Bacterial translocation from the gastrointestinal tracts of rats receiving thermal injury.

Infection and Immunity
K MaejimaR D Berg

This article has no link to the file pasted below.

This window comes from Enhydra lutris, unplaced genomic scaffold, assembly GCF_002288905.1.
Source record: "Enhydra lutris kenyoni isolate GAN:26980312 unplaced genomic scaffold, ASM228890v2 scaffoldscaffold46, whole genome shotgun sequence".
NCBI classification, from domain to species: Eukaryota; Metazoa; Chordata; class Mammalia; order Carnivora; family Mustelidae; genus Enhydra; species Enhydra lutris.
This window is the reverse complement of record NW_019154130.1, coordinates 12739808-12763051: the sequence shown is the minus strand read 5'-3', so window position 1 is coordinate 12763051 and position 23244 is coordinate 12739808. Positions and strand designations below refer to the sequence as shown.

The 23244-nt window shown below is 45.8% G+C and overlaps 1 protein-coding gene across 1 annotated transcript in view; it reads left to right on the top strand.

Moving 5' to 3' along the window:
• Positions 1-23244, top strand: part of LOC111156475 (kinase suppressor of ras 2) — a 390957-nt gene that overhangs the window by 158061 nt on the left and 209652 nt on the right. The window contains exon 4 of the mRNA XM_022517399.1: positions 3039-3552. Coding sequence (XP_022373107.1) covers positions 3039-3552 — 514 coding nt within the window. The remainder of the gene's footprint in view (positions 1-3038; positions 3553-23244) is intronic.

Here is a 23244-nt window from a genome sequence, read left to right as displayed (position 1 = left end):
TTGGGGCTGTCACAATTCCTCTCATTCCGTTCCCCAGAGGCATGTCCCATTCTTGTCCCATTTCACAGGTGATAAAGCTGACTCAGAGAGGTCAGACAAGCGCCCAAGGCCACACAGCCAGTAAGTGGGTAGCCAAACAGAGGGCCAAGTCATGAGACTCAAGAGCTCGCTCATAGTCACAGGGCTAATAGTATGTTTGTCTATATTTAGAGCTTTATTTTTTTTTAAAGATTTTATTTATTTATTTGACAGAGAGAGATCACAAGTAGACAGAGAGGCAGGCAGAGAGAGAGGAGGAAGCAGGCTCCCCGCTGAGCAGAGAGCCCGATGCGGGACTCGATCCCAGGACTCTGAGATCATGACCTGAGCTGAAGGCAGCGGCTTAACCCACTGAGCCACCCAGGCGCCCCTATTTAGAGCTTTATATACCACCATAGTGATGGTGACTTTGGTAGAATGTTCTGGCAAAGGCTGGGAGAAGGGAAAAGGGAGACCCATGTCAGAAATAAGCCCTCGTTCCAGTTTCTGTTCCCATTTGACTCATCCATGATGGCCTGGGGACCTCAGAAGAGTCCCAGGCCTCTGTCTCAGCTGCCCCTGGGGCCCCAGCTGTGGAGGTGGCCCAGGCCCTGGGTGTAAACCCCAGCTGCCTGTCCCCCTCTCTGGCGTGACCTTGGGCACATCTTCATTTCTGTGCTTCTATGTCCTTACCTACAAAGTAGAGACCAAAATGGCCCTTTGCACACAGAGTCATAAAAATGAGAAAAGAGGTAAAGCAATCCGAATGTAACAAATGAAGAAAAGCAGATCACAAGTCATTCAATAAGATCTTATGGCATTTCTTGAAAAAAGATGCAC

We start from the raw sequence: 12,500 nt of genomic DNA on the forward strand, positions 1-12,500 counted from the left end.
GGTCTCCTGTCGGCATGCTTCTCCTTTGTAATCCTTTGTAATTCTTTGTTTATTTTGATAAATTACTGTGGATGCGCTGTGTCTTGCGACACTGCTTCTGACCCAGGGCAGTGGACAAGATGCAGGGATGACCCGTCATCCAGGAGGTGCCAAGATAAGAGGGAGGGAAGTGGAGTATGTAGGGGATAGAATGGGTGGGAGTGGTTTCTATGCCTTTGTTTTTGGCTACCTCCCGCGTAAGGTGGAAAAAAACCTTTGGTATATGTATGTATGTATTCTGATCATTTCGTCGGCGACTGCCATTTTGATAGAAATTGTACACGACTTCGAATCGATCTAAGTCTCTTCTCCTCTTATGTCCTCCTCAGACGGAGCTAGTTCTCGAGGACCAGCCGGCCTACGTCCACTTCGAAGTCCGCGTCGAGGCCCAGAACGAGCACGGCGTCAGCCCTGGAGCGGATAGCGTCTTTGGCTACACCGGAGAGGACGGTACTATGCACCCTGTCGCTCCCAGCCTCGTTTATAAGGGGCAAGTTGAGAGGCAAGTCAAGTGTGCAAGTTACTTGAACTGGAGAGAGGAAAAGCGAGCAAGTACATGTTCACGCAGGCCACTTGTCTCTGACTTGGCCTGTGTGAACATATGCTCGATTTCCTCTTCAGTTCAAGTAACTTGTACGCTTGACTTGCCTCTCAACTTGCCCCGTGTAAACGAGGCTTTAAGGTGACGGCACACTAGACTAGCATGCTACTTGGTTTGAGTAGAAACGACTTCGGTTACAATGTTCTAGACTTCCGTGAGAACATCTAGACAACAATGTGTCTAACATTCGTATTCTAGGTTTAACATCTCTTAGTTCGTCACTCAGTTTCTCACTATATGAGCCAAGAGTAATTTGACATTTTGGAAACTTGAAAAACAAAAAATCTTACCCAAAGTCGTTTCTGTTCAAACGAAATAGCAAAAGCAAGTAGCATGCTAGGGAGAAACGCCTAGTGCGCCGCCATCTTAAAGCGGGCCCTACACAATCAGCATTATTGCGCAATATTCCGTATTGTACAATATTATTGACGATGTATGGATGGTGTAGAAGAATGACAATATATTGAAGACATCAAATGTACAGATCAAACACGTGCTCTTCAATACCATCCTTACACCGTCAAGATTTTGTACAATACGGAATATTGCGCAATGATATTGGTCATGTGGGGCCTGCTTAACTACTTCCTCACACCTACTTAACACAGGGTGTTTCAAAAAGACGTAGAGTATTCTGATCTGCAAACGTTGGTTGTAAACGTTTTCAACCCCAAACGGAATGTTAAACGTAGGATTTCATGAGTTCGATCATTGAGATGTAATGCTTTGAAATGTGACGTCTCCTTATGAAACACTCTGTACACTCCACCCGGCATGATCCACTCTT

Rats receiving nonlethal thermal burns over 20 or 40% of their total body surface area were tested at various intervals for the translocation of indigenous bacteria from their gastrointestinal tracts to their mesenteric lymph nodes, peritoneal cavities, and bloodstreams. No indigenous bacteria were cultured from these organs of control rats or from rats receiving 20% burns. However, 44% of the rats receiving 40% burns exhibited viable Escherichia coli, Proteus mirabilis, Staphylococcus sp. and Clostridium sp. in their mesenteric lymph nodes 2 days after thermal injury. Bacterial translocation after burn stress also was tested in antibiotic-decontaminated rats monoassociated with E. coli. E. coli attained population levels in these animals of 10(8) to 10(9) per g cecum. E. coli translocated to 100% of the mesenteric lymph nodes of both the control and 40% burned rats. However, E. coli translocated at a greater incidence to the spleens, livers, and peritoneal cavities of the burned rats compared with translocation to these organs in control rats. The numbers of E. coli translocating to the mesenteric lymph nodes, spleens, and livers also were greater in the 40% burned rats than in control rats. By 14 days after thermal injury, th...Continue Reading


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